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Walkies In The Dark

Vizsla Ruby wearing a Ruffwear Beacon PICTURE COURTESY OF RUFFWEAR

It’s a few weeks since we changed the clocks now, but the nights are still getting longer and our dogs still need walking. That means it’s time to lighten up.

Your pet’s night-time visibility is important all-year round if you like walking him or her after dark, but it becomes even more significant during the winter when it’s almost impossible to confine your strolls to daylight hours. Even in well-lit urban areas, drivers and other road users will struggle to see you and your dog, so lighting up in some way could help avert an accident.

We’re all used to seeing cyclists, horse-riders and just about anyone who works anywhere near a road wearing high-visibility jackets. They’re an option for night-time dog walkers too – along with a torch, of course. It’s not hard to find these products online or on the high street, but lighting up your dog requires a little more research...

Finnish company Hurtta makes the high-vis Dazzle Harness PICTURE COURTESY OF HURTTA

 


Many collars, harnesses, leads and vests have bands or patches of reflective material in them so that, as soon as something like a car headlight hits them, they reflect that light back to the source. Most dogs wear a collar and lead, many wear harnesses too, so you don’t necessarily need to buy any extra gear. Simply check, next time you buy any of these accessories, that they’ve got reflective material in them. They may be a little more expensive than the more basic kit, but that extra cost is worth it if it helps avoids an accident.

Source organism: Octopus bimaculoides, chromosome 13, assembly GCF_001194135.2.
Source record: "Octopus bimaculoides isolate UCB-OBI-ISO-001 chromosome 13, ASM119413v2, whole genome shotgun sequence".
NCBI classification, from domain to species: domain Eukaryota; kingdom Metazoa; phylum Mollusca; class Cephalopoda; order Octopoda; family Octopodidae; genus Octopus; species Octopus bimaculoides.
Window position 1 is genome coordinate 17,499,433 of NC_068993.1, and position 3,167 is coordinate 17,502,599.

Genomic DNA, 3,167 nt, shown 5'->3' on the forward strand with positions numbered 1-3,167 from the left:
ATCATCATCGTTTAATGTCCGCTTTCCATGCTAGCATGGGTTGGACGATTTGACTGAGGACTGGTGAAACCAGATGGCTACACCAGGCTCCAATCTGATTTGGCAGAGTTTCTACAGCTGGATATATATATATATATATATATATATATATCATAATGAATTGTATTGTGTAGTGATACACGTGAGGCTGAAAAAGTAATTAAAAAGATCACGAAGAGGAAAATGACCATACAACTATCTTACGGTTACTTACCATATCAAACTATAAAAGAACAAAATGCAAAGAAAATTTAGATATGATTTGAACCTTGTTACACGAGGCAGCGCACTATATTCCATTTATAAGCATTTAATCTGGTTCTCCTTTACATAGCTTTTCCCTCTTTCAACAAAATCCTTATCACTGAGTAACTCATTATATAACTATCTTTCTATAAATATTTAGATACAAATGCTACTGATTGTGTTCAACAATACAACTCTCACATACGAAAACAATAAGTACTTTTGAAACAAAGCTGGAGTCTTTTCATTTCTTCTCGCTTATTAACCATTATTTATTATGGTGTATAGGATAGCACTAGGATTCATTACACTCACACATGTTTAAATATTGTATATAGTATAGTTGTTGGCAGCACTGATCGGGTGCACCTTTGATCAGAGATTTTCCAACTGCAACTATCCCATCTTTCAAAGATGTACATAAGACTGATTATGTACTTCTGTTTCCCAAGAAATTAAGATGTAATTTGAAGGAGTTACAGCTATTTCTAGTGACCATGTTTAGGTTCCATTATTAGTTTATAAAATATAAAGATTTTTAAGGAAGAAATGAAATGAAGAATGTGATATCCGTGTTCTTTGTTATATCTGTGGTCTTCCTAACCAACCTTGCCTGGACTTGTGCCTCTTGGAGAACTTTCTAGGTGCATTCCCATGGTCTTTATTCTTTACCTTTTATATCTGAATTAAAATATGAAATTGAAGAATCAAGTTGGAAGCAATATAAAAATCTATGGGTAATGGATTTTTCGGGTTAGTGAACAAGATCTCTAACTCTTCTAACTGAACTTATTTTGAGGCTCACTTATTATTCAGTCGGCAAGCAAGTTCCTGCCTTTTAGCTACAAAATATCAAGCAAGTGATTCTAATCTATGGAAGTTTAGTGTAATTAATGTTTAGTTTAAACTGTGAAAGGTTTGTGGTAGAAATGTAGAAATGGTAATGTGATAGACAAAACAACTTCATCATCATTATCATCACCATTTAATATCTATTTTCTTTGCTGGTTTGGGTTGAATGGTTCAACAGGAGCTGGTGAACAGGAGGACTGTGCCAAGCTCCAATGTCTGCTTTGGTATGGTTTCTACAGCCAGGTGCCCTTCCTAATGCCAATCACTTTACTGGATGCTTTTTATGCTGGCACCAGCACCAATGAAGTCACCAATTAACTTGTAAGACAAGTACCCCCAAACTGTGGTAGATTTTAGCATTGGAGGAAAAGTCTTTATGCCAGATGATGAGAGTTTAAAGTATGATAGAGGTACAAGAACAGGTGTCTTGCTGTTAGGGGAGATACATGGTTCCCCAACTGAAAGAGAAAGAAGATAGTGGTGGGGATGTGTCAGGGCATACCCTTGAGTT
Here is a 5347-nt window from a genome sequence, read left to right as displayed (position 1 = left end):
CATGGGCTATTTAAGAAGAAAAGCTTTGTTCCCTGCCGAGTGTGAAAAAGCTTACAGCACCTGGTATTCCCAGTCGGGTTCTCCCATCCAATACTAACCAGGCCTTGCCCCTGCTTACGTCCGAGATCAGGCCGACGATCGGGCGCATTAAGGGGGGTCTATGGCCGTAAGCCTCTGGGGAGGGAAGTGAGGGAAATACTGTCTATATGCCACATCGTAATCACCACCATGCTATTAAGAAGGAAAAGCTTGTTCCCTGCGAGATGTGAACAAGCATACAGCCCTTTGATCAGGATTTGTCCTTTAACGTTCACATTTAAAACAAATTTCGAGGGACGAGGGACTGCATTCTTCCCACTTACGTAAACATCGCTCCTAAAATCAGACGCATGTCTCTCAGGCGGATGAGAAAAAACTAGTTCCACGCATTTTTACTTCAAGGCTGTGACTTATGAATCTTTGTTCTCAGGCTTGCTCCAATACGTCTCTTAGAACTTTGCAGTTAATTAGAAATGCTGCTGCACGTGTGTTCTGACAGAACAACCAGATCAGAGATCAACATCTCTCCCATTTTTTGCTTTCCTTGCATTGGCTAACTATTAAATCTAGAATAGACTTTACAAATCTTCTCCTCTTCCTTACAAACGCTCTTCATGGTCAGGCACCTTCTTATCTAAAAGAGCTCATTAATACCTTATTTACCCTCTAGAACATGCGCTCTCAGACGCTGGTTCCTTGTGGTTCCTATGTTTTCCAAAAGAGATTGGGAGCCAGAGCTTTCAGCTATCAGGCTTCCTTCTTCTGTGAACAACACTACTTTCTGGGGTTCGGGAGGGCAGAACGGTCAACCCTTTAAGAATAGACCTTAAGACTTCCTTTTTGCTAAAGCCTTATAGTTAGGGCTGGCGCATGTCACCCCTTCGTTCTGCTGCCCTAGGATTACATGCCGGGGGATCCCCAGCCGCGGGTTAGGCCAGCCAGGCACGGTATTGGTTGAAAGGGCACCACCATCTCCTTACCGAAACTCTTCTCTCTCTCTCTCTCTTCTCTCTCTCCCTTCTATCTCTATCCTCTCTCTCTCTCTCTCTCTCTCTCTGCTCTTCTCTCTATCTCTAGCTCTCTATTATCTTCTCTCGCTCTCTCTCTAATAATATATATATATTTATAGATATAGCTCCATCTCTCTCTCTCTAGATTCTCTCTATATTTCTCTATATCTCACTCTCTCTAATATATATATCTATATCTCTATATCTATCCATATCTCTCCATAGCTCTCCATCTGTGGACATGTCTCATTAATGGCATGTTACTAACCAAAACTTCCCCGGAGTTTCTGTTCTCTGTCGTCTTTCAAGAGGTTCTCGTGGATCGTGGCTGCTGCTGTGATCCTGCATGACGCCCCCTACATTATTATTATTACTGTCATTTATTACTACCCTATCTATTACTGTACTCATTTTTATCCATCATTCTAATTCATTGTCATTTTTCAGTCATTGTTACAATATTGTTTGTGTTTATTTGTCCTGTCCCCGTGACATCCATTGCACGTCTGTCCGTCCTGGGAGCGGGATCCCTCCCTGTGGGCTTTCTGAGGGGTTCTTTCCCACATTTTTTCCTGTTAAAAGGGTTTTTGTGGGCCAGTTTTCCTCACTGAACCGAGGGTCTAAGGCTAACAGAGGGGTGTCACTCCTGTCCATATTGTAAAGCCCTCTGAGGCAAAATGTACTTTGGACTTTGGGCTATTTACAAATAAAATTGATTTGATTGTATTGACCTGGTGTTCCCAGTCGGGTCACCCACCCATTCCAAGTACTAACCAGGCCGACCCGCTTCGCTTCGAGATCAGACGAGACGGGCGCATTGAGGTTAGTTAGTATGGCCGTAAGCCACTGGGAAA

Some products are designed to help you (and other pedestrians) see your dog in the dark – particularly useful if, like my terrier Jess, your pet likes to skulk off into the darkest places for a poo. These include battery-powered LED head collars and clip-on lights. If you’re buying one of these, you need to check that it’s waterproof – batteries and the British weather are a potentially lethal combination. Some of these products aren’t as visible in car headlights as reflective material, so a combination of the two is probably the most effective way of lighting up your dog at night.

The ChuckIt! Max Glow Dog Ball glows bright green PICTURE COURTESY OF THE GLOW COMPANY

Finally, on a lighter note (no pun intended), dog toys... You can now get a range of glow-in-the-dark toys as well balls with LED lights in them, so playing fetch in the dark becomes a little less hit and miss. If Fido can’t be bothered to go and retrieve his toy, at least it’s not lost forever. Unfortunately, Jess’s version of fetch is more ‘search and destroy’ so we have to restrict her games to daylight hours.